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The University of Tennessee


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Teaching in Alumni Auditorium

» first-Year Intervention (FYI)

Student success, persistence and graduation are vitally important to the campus. Research on first-year student retention supports early warning/intervention programs as high impact activities that positively affect student success.


You can do a great deal to make the University of Tennessee a better institution by providing feedback on student engagement and performance early in the term:

• Request to meet with students who are missing class, not completing homework or doing poorly on assignments, quizzes and exams. Personal contact with the instructor is the most impactful intervention!

• Participate in FYI by providing feedback on first-year students to the student and the Student Success Center via the web-based Blackboard interface or FYI Faculty Site link. SSC Academic Coaches and designated advisors/counselors will contact the student and help determine academic support needs.

Contact the SSC and provide the names and net ID's of students that you feel would benefit from academic support.

• Utilize the "Early Alert" function of your Blackboard course site that will automatically send emails to students who have not completed quizzes or designated assignments as specified by you.

• Refer students to the SSC web site and ask they make an appointment with an Academic Coach.

Please note: The FYI interventions fall under the "need to know" clause of FERPA, permitting the release of academic information by faculty/instructors to academic administrators, advisors, and counselors. A signed statement by the student permitting release of information for FYI purposes is NOT required. Visit for more information.

For student-athletes: The university is required to track student-athlete class attendance as dictated by the South Eastern Conference (SEC). Class attendance is linked to eligibility to participate in competition and is documented by the feedback provided by instructors. If you have student-athletes in your class, you will be asked to provide feedback four times during the term using the FYI system described above in the second bullet.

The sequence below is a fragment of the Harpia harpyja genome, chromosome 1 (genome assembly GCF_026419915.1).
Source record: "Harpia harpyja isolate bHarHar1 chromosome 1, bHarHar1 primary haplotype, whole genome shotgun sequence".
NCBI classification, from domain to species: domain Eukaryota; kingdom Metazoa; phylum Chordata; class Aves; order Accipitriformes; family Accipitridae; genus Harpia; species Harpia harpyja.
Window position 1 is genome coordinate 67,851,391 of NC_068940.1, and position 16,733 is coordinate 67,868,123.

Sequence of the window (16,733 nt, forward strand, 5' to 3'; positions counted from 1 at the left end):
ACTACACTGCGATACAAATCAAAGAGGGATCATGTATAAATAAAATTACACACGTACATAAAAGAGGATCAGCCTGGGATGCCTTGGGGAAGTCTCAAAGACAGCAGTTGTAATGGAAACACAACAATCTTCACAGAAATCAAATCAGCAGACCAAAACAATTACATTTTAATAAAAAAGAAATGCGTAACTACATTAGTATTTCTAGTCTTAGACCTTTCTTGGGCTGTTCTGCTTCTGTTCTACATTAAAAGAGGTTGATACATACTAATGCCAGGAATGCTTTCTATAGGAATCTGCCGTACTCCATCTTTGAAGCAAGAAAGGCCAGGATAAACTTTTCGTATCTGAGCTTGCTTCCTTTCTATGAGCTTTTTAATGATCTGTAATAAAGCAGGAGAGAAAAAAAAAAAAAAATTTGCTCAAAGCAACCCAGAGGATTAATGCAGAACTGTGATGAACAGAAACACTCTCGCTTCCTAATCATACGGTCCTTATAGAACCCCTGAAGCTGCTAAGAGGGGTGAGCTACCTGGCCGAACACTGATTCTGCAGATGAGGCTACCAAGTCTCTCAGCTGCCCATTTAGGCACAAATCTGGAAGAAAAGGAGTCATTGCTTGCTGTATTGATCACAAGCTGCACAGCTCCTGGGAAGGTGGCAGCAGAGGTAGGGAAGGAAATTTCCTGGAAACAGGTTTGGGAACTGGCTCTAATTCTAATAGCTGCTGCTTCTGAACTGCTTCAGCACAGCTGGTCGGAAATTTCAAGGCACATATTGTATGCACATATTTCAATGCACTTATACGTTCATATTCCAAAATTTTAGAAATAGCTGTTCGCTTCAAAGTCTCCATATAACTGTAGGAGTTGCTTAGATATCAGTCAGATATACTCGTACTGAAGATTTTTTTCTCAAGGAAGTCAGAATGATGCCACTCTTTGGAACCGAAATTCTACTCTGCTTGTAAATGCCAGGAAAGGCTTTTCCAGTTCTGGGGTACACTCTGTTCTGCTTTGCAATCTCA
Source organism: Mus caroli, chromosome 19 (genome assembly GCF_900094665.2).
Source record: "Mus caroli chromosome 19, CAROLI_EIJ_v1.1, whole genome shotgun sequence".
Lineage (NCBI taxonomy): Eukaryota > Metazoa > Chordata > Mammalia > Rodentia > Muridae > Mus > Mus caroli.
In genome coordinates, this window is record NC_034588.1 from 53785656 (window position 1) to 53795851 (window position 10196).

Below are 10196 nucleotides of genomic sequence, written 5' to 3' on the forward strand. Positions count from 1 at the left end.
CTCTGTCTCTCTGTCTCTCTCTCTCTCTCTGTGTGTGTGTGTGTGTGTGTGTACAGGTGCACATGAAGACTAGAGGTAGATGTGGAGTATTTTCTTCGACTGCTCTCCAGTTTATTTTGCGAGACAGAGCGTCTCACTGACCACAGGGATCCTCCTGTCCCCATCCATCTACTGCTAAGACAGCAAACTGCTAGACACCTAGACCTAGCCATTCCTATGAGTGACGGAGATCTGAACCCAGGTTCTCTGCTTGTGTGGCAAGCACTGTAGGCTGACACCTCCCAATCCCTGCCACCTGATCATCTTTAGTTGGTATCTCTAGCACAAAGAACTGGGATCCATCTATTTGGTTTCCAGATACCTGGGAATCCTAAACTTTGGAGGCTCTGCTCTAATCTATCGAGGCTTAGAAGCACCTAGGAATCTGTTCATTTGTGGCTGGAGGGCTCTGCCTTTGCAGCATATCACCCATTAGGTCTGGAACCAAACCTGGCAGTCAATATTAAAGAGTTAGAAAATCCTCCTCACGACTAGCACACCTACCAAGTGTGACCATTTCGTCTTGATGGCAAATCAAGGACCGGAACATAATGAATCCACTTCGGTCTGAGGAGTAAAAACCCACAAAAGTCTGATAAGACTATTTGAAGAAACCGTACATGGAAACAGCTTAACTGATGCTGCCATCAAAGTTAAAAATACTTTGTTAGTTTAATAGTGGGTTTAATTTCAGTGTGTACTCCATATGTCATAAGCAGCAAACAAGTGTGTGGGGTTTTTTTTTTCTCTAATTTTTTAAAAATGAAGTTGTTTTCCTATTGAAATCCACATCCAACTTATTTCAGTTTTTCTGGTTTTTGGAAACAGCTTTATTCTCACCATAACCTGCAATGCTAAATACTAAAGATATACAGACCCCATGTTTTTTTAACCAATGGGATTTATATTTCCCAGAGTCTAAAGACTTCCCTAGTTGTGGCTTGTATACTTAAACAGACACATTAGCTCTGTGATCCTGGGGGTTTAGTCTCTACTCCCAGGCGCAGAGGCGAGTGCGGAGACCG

How the First-Year Intervention (FYI) System Works

If you choose to use the FYI system, the FYI faculty portal is open and ready for your input. You have two options:

1. For those who use Online@UT (Blackboard): You will find the FYI request at each of your class rosters. Beside each student's name needing an FYI evaluation, you will find a link to the form. If you need to designate a proxy, use the new FYI Faculty Site.

2. For those who do not use Online@UT (Blackboard): You will access the FYI faculty portal by visiting the new FYI Faculty Site.


Schedule for FYI Feedback Requests

Fall and Spring Semesters

• 4th week of the term» First-year students and all student-athletes
• 9th week of the term» Student-athletes only
• 12th week of the term» Student-athletes only
• 16th week of the term» Student-athletes only


• 3rd week of the term» Student-athletes only

Summer Semester

• 3rd week of the term» Student-athletes only
• 8th week of the term» Student-athletes only
• 10th week of the term» Student-athletes only

As a professor or instructor, the role you play in student success is central to our efforts as we strive to become a better institution and provide a quality undergraduate experience for our students. The Student Success Center is a resource for you and for your students. If you have questions about First-Year Interventions or academic support in general, please contact us.


Purpose of early First-Year Interventions

• Provide students with feedback concerning their overall, comprehensive performance in courses, in a way that individual grades do not always convey;

• Provide students with suggestions and strategies for their improvement in individual courses (e.g. class attendance, completion of assignments, individual conference with instructor, etc.);

• Provide student performance data to administrators, academic advisors, and academic coaches who are monitoring students enrolled in specific programs;

• Provide administrators, academic advisors, and academic coaches the opportunity to help students access resources for academic success (tutoring, supplemental instruction, conference with instructor, time management, and study skills) and reposition them for academic success; and

• Enable the university to better identify and intervene with first-year and other designated students at an earlier point.